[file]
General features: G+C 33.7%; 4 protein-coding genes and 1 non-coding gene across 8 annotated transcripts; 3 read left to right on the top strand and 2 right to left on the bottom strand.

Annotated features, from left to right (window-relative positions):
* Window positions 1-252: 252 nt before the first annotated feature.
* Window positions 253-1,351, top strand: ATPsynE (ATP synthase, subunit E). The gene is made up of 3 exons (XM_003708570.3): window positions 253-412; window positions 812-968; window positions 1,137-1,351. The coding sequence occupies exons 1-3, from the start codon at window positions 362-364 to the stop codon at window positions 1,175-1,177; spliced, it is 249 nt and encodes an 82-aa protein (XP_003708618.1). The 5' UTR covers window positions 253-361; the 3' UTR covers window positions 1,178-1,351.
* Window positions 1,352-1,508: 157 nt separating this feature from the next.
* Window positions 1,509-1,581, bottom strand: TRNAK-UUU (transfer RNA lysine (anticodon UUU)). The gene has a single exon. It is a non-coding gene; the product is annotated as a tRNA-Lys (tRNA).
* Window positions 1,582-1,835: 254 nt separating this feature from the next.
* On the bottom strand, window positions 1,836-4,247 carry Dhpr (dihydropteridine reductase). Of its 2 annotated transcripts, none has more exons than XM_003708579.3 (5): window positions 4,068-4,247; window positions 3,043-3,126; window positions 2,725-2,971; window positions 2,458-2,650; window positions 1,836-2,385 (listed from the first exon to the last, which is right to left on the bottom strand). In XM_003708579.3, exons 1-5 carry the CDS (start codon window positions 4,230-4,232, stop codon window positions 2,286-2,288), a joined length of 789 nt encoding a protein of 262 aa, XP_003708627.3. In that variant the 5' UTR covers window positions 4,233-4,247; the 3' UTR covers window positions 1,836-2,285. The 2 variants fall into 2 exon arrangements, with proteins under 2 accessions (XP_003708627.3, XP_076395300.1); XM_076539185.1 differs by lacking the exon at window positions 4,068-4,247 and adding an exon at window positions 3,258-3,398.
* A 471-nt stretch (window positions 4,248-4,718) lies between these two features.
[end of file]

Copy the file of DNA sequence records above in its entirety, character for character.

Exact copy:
General features: G+C 33.7%; 4 protein-coding genes and 1 non-coding gene across 8 annotated transcripts; 3 read left to right on the top strand and 2 right to left on the bottom strand.

Annotated features, from left to right (window-relative positions):
* Window positions 1-252: 252 nt before the first annotated feature.
* Window positions 253-1,351, top strand: ATPsynE (ATP synthase, subunit E). The gene is made up of 3 exons (XM_003708570.3): window positions 253-412; window positions 812-968; window positions 1,137-1,351. The coding sequence occupies exons 1-3, from the start codon at window positions 362-364 to the stop codon at window positions 1,175-1,177; spliced, it is 249 nt and encodes an 82-aa protein (XP_003708618.1). The 5' UTR covers window positions 253-361; the 3' UTR covers window positions 1,178-1,351.
* Window positions 1,352-1,508: 157 nt separating this feature from the next.
* Window positions 1,509-1,581, bottom strand: TRNAK-UUU (transfer RNA lysine (anticodon UUU)). The gene has a single exon. It is a non-coding gene; the product is annotated as a tRNA-Lys (tRNA).
* Window positions 1,582-1,835: 254 nt separating this feature from the next.
* On the bottom strand, window positions 1,836-4,247 carry Dhpr (dihydropteridine reductase). Of its 2 annotated transcripts, none has more exons than XM_003708579.3 (5): window positions 4,068-4,247; window positions 3,043-3,126; window positions 2,725-2,971; window positions 2,458-2,650; window positions 1,836-2,385 (listed from the first exon to the last, which is right to left on the bottom strand). In XM_003708579.3, exons 1-5 carry the CDS (start codon window positions 4,230-4,232, stop codon window positions 2,286-2,288), a joined length of 789 nt encoding a protein of 262 aa, XP_003708627.3. In that variant the 5' UTR covers window positions 4,233-4,247; the 3' UTR covers window positions 1,836-2,285. The 2 variants fall into 2 exon arrangements, with proteins under 2 accessions (XP_003708627.3, XP_076395300.1); XM_076539185.1 differs by lacking the exon at window positions 4,068-4,247 and adding an exon at window positions 3,258-3,398.
* A 471-nt stretch (window positions 4,248-4,718) lies between these two features.